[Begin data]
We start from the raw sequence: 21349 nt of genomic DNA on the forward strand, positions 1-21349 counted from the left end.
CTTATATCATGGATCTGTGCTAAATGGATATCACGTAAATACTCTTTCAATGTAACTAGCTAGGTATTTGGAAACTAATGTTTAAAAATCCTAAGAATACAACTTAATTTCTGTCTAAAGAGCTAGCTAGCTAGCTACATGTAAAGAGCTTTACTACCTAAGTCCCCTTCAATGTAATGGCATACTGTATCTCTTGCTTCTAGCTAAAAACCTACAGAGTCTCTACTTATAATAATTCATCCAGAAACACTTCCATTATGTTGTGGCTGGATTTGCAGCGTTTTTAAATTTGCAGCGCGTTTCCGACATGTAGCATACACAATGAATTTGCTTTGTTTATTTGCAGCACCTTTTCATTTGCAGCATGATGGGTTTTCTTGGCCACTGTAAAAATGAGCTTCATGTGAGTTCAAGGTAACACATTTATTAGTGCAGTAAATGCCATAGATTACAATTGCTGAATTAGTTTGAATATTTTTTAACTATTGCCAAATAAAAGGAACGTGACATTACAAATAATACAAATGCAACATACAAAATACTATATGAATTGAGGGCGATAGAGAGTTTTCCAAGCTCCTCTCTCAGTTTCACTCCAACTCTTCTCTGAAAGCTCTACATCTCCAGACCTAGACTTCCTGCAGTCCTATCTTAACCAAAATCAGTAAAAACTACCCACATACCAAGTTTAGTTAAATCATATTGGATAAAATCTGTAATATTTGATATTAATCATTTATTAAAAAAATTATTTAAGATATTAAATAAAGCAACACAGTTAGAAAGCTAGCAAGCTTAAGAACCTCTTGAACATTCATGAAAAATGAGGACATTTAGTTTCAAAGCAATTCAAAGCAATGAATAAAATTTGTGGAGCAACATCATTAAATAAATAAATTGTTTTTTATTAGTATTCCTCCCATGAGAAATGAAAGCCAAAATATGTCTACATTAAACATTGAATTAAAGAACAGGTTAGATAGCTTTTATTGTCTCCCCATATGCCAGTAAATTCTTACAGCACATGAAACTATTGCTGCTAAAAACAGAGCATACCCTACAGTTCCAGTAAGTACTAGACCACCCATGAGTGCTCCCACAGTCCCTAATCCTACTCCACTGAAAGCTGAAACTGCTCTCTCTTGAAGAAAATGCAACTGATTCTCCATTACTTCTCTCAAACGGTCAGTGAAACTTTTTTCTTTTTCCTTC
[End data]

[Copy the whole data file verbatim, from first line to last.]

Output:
We start from the raw sequence: 21349 nt of genomic DNA on the forward strand, positions 1-21349 counted from the left end.
CTTATATCATGGATCTGTGCTAAATGGATATCACGTAAATACTCTTTCAATGTAACTAGCTAGGTATTTGGAAACTAATGTTTAAAAATCCTAAGAATACAACTTAATTTCTGTCTAAAGAGCTAGCTAGCTAGCTACATGTAAAGAGCTTTACTACCTAAGTCCCCTTCAATGTAATGGCATACTGTATCTCTTGCTTCTAGCTAAAAACCTACAGAGTCTCTACTTATAATAATTCATCCAGAAACACTTCCATTATGTTGTGGCTGGATTTGCAGCGTTTTTAAATTTGCAGCGCGTTTCCGACATGTAGCATACACAATGAATTTGCTTTGTTTATTTGCAGCACCTTTTCATTTGCAGCATGATGGGTTTTCTTGGCCACTGTAAAAATGAGCTTCATGTGAGTTCAAGGTAACACATTTATTAGTGCAGTAAATGCCATAGATTACAATTGCTGAATTAGTTTGAATATTTTTTAACTATTGCCAAATAAAAGGAACGTGACATTACAAATAATACAAATGCAACATACAAAATACTATATGAATTGAGGGCGATAGAGAGTTTTCCAAGCTCCTCTCTCAGTTTCACTCCAACTCTTCTCTGAAAGCTCTACATCTCCAGACCTAGACTTCCTGCAGTCCTATCTTAACCAAAATCAGTAAAAACTACCCACATACCAAGTTTAGTTAAATCATATTGGATAAAATCTGTAATATTTGATATTAATCATTTATTAAAAAAATTATTTAAGATATTAAATAAAGCAACACAGTTAGAAAGCTAGCAAGCTTAAGAACCTCTTGAACATTCATGAAAAATGAGGACATTTAGTTTCAAAGCAATTCAAAGCAATGAATAAAATTTGTGGAGCAACATCATTAAATAAATAAATTGTTTTTTATTAGTATTCCTCCCATGAGAAATGAAAGCCAAAATATGTCTACATTAAACATTGAATTAAAGAACAGGTTAGATAGCTTTTATTGTCTCCCCATATGCCAGTAAATTCTTACAGCACATGAAACTATTGCTGCTAAAAACAGAGCATACCCTACAGTTCCAGTAAGTACTAGACCACCCATGAGTGCTCCCACAGTCCCTAATCCTACTCCACTGAAAGCTGAAACTGCTCTCTCTTGAAGAAAATGCAACTGATTCTCCATTACTTCTCTCAAACGGTCAGTGAAACTTTTTTCTTTTTCCTTC